Shifts in Crime During COVID-19

Shifts in Crime During COVID-19

Shifts in Crime During COVID-19 — The Law Offices of Mark Sherman, LLC — https://markshermanlaw.com/


Crime, like any other social component, can fluctuate with changes in daily life. Commonly intertwined with financial status and cultural shifts, crime can also be influenced by seasonal changes, holiday periods, and larger environmental factors such as natural disasters or global events. One of the most pressing changes that are affecting rates of crime within the U.S. comes unsurprisingly from the COVID-19 pandemic.

The extent of how the coronavirus pandemic has influenced crime is yet to be determined, but there are many studies and reports noting changes between crime in 2020 and previous years. Many of these reports note that there has been an overall decline in crime since the beginning of the pandemic. However, large news organizations like NPR and Vox have reported that specific criminal elements like murder, instances of domestic violence, and shootings appear to be on the rise.

Understanding that crime is complex and context-specific is important. It is equally important to understand where and how a crime occurred, as it is to understand the environment and situation that influenced it. In the context of the global pandemic, there has been significant changes to people’s life and financial situation, so the kinds of crime, and how frequently they occur, are shifting as well.

Now, as law enforcement agencies begin to acclimate to a world dominated by the COVID-19 pandemic, crime and its punishment are being revised to reflect these changes.

Reasons Why Crime Has Changed During Coronavirus

As many states are beginning to reissue stay-at-home orders with a recent surge in coronavirus cases, people may find themselves reminded of the earliest months of the coronavirus pandemic. People were spending much of their time inside their homes, whether working or in leisure, and social gatherings came to a screeching halt. Crime, as it turns out, also saw a drastic shift that aligned with these changes in daily life.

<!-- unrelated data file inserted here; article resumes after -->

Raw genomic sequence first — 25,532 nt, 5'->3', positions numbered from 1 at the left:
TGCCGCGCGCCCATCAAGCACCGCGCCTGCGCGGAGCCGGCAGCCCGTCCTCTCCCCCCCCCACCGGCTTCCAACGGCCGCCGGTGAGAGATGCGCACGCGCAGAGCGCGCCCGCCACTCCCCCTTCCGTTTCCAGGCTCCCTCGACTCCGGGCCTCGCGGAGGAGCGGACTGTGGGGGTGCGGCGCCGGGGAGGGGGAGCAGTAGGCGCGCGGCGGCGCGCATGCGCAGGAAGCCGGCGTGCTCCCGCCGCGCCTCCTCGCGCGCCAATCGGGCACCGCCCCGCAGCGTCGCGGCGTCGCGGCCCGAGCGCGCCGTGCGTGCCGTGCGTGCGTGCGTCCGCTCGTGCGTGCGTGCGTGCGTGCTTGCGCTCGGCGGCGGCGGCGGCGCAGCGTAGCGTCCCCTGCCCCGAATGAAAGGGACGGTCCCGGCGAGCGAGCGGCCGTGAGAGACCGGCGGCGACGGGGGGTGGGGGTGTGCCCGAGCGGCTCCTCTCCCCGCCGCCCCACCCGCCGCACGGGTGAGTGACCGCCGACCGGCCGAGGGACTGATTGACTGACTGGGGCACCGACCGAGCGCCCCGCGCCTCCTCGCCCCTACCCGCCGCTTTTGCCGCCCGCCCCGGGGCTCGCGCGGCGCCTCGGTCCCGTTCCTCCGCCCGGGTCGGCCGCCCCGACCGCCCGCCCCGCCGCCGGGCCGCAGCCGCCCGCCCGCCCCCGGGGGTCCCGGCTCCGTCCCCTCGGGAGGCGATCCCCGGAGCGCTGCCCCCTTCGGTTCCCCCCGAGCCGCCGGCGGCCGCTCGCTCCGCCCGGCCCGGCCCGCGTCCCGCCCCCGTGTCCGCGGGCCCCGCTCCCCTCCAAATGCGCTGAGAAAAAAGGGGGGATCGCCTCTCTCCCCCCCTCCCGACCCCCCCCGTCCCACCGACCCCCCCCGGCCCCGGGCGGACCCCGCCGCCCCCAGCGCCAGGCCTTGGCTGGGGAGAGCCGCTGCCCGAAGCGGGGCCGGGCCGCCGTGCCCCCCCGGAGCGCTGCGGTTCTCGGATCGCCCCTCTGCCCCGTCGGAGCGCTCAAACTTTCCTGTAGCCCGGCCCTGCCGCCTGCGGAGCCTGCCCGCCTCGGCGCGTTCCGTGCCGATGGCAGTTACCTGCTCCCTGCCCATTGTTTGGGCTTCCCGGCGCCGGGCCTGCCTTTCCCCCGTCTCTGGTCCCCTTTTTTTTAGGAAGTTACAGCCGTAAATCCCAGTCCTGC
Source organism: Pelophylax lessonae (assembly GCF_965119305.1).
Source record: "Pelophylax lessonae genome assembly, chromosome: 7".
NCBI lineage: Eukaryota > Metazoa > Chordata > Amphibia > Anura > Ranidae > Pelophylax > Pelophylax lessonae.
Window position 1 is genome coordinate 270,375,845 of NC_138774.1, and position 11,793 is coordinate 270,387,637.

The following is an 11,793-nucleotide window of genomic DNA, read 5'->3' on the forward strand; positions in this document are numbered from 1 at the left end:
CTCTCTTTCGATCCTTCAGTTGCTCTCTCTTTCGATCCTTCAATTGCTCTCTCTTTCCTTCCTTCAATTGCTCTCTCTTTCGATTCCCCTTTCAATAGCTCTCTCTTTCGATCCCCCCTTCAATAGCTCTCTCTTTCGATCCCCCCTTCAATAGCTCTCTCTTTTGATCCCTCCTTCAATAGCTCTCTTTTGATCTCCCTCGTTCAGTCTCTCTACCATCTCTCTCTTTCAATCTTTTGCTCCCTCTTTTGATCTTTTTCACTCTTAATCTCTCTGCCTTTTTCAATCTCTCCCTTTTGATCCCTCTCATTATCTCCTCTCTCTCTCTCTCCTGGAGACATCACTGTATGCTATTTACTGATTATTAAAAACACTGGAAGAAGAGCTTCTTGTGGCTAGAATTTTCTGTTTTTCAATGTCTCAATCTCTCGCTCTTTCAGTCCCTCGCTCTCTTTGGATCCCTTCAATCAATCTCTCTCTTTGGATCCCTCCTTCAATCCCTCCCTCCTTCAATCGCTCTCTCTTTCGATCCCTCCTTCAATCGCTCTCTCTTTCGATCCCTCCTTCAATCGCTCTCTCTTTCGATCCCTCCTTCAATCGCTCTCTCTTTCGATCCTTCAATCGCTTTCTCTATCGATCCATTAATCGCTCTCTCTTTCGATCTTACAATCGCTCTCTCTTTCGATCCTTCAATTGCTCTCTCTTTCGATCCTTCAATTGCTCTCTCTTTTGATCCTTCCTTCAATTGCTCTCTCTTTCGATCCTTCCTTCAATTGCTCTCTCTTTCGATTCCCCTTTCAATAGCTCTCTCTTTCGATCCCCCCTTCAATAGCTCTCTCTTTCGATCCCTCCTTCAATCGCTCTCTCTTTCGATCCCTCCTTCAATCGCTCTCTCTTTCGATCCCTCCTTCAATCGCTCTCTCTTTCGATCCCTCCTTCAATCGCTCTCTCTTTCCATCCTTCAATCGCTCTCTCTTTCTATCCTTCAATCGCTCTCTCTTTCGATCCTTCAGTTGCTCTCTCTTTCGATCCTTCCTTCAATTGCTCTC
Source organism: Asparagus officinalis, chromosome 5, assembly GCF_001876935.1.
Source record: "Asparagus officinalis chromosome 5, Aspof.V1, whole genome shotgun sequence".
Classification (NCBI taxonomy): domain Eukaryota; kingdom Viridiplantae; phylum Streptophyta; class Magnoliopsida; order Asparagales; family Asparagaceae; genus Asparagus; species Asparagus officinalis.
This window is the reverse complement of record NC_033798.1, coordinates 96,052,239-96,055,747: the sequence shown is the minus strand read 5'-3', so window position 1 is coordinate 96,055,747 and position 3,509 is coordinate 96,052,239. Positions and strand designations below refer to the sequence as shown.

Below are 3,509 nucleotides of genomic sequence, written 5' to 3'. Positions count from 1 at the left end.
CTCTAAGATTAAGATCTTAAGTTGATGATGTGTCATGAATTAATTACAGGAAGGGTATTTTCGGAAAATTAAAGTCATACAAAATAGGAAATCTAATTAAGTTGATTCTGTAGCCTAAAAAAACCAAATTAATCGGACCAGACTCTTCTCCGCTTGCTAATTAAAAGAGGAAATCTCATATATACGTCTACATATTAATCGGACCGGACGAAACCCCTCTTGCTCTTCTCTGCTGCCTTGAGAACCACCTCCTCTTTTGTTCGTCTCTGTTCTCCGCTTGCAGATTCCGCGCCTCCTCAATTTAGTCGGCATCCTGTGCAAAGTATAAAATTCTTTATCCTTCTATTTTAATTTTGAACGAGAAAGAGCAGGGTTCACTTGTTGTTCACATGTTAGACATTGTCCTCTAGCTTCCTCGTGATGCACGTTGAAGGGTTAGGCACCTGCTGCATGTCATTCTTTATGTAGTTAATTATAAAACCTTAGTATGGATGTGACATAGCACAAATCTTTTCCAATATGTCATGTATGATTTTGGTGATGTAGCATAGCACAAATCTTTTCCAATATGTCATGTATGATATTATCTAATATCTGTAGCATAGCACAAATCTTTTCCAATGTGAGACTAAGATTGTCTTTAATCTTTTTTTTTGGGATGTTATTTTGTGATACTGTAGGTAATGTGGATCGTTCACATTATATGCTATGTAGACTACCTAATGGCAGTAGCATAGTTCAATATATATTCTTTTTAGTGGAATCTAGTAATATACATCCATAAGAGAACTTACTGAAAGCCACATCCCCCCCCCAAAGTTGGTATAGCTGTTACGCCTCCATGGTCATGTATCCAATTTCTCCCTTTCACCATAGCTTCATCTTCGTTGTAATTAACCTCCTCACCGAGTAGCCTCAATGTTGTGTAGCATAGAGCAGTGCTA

Crimes involving property (such as homes or cars), drug-related crimes, and police stops decreased—likely due to fewer opportunities, as well as people’s fear of infection. While this shift may have initially been seen as a benefit to the pandemic, law enforcement quickly noticed that crime had moved from commonly-reported public issues and into private instances of domestic violence, and other violent crimes like shootings and homicides.

One thing that many researchers of this trend note are that more public crimes—like drug deals, car thefts, and police stops—are measured by reports like 911 calls and police arrests. Due to many policies requesting that law enforcement limit their interactions with the public, the rates of some crimes may have simply decreased due to lack of exposure. Conversely, the rates of increased domestic violence and escalations in violent crimes during this time may be due to more time spent at home, job instabilities, and economic fears that exacerbate negative situations.

Trying to Anticipate Changes Moving Forward

Many organizations, including law enforcement, utilize public data and trends to better organize themselves and their policing efforts to not only protect the safety of their communities but to protect themselves as well. In times of COVID-19, this commitment to safety has become more nuanced as the information is less available and law enforcement are still trying to understand how emerging trends will influence the process of crime and punishment during the pandemic.

Even if an overall crime may be on a decrease within the U.S., some organizations are preparing for the new reality, where the economic and health effects of COVID-19 continue to impact criminal justice. With the number of coronavirus cases on the rise across the country again, states are beginning to look at another lockdown, which could exacerbate the already tense situations many individuals and families find themselves in. The ongoing trend in crime could persist: minor crimes could decrease, while more serious and violent crimes could increase within domestic environments.

Moving Forward in a New Era

Even in late 2020, the COVID-19 pandemic continues to influence many aspects of life. Law enforcement officials, like many other essential employees, are dealing with nuanced situations that would never occur pre-pandemic. However, one thing remains certain: there is no one single solution to these difficulties, whether in regard to the pandemic or its effects on crime.

There are many factors influencing crime and law enforcement’s ability to deal with it in 2020. As states and major organizations look to mitigate some of the negative consequences of the pandemic, there may indeed be a shift in how crime and punishment are dealt with. To make these types of decisions, it seems that further data needs to be gathered connecting the COVID-19 and fluctuating crime statistics.

Shifts in Crime During COVID-19 — The Law Offices of Mark Sherman, LLC — https://markshermanlaw.com/

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